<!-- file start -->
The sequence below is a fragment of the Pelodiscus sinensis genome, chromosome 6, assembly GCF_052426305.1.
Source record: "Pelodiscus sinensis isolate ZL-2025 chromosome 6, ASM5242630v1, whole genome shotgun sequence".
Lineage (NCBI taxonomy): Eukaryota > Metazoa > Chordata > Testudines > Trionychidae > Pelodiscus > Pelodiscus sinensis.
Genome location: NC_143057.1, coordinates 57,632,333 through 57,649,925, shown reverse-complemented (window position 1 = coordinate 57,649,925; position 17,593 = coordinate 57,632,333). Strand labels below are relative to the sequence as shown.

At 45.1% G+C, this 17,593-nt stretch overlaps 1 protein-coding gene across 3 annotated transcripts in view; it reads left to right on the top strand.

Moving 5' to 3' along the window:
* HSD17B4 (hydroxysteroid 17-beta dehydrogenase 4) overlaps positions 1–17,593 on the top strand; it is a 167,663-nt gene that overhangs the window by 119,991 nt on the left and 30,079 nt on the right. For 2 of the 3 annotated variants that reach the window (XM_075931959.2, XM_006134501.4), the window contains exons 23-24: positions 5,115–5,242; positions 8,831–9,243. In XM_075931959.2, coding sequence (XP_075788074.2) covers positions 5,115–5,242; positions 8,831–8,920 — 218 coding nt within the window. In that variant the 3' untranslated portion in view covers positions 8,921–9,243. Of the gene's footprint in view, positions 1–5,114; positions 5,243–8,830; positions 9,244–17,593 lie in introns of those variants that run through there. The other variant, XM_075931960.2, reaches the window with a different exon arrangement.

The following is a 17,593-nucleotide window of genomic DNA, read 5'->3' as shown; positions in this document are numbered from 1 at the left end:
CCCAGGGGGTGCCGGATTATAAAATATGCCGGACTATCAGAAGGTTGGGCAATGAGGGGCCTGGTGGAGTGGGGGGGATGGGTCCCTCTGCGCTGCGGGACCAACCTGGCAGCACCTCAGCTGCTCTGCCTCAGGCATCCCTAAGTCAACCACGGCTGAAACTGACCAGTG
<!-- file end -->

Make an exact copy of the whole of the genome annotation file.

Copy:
The sequence below is a fragment of the Pelodiscus sinensis genome, chromosome 6, assembly GCF_052426305.1.
Source record: "Pelodiscus sinensis isolate ZL-2025 chromosome 6, ASM5242630v1, whole genome shotgun sequence".
Lineage (NCBI taxonomy): Eukaryota > Metazoa > Chordata > Testudines > Trionychidae > Pelodiscus > Pelodiscus sinensis.
Genome location: NC_143057.1, coordinates 57,632,333 through 57,649,925, shown reverse-complemented (window position 1 = coordinate 57,649,925; position 17,593 = coordinate 57,632,333). Strand labels below are relative to the sequence as shown.

At 45.1% G+C, this 17,593-nt stretch overlaps 1 protein-coding gene across 3 annotated transcripts in view; it reads left to right on the top strand.

Moving 5' to 3' along the window:
* HSD17B4 (hydroxysteroid 17-beta dehydrogenase 4) overlaps positions 1–17,593 on the top strand; it is a 167,663-nt gene that overhangs the window by 119,991 nt on the left and 30,079 nt on the right. For 2 of the 3 annotated variants that reach the window (XM_075931959.2, XM_006134501.4), the window contains exons 23-24: positions 5,115–5,242; positions 8,831–9,243. In XM_075931959.2, coding sequence (XP_075788074.2) covers positions 5,115–5,242; positions 8,831–8,920 — 218 coding nt within the window. In that variant the 3' untranslated portion in view covers positions 8,921–9,243. Of the gene's footprint in view, positions 1–5,114; positions 5,243–8,830; positions 9,244–17,593 lie in introns of those variants that run through there. The other variant, XM_075931960.2, reaches the window with a different exon arrangement.

The following is a 17,593-nucleotide window of genomic DNA, read 5'->3' as shown; positions in this document are numbered from 1 at the left end:
CCCAGGGGGTGCCGGATTATAAAATATGCCGGACTATCAGAAGGTTGGGCAATGAGGGGCCTGGTGGAGTGGGGGGGATGGGTCCCTCTGCGCTGCGGGACCAACCTGGCAGCACCTCAGCTGCTCTGCCTCAGGCATCCCTAAGTCAACCACGGCTGAAACTGACCAGTG